Archive for May, 2011

Common Sense & The Bible

May 31st, 2011 Posted in Excerpts | Comments Off on Common Sense & The Bible

By Maria Kneas
Author of Strength for Tough Times

We can’t live biblically unless we have confidence that the Bible means what it says, that it is reliable, and that it is credible.

Many problems that people have with Scripture are caused by heeding Scripture “experts” who don’t use common sense. For example, Jesus gave the “Sermon on the Mount” and the “Sermon on the Plain.” Some “experts” consider that to be a contradiction. Was it a mount or a plain?

They have forgotten something. Jesus was a traveling preacher who taught for three years. Therefore, He taught from many mounts and many plains and from ships and from seashores and in houses and from every kind of place that a person could preach from.

Similarly, some people raise questions because Matthew, Mark, Luke and John have different versions of a parable or a teaching. Again, they have forgotten that Jesus was a preacher. And in real life, traveling preachers use the same teachings and illustrations many times, with small variations in how they present them.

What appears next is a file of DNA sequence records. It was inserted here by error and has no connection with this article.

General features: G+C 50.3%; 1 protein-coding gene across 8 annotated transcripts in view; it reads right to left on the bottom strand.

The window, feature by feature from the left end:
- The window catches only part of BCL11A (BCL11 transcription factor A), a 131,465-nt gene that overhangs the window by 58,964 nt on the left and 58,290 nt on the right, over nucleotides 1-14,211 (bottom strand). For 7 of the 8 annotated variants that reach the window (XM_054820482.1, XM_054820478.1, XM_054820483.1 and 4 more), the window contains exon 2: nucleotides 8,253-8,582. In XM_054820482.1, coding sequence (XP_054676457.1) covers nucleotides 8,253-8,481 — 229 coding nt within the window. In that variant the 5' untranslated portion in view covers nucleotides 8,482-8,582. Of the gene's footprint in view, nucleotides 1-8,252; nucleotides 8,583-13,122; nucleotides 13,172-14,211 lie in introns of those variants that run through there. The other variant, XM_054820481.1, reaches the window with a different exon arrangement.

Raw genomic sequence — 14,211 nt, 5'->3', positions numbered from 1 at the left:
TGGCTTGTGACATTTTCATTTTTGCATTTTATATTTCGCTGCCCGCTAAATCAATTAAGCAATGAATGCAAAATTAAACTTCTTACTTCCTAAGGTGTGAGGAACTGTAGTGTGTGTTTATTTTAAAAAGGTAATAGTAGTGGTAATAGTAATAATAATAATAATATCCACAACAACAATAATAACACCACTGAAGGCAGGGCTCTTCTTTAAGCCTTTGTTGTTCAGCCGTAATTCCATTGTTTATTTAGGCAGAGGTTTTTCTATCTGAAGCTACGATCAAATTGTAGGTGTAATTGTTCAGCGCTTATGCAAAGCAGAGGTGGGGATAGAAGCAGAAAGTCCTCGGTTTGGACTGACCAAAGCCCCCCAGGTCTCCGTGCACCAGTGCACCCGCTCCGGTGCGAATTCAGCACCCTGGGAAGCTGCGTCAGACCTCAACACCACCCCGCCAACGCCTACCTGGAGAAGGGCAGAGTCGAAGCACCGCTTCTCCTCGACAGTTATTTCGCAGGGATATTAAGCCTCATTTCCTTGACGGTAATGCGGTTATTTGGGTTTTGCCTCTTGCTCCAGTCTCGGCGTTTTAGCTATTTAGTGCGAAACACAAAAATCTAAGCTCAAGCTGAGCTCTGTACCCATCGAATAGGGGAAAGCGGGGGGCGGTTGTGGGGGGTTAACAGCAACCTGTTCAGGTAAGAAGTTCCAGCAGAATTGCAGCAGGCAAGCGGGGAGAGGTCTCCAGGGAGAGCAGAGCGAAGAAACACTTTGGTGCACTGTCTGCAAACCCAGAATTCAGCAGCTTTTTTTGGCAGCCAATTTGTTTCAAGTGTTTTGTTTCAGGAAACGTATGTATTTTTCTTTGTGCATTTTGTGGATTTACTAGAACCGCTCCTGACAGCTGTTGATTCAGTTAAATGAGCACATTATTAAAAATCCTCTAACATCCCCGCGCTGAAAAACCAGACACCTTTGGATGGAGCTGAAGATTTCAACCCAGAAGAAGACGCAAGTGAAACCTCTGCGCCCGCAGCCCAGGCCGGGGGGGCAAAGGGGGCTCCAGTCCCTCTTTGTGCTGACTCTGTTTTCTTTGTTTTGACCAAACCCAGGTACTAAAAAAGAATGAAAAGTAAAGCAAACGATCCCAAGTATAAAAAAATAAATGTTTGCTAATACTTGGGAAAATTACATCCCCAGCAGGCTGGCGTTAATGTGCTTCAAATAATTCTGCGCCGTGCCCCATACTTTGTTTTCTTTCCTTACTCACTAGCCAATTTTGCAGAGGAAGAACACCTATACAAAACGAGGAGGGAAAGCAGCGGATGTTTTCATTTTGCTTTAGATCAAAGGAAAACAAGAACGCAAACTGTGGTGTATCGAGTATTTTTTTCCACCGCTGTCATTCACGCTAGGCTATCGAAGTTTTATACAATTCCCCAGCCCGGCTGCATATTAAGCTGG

Some people are troubled if Matthew, Mark, Luke or John have differences in how they relate something that happened. For example, with the blind beggar Bartimaeus, one of the Gospels mentions two blind men but the others only mention one blind man.

Well, in real life, if you had four people witness an event and write about it, you would have variations in the reports. Different people would focus on different things. So, with the four Gospels, we have four independent eyewitnesses writing of their observations rather than four story tellers comparing notes and copying from one another.

As far as the number of blind men goes, there were many beggars on the roadsides, and some of them were blind. It would not be unusual for a blind beggar like Bartimaeus to have friends who were also blind beggars, and to want to be with his friends. So one account mentions Bartimaeus’ fellow beggar, and the other accounts don’t. There is nothing unusual about that. It’s the kind of thing that often happens in real life.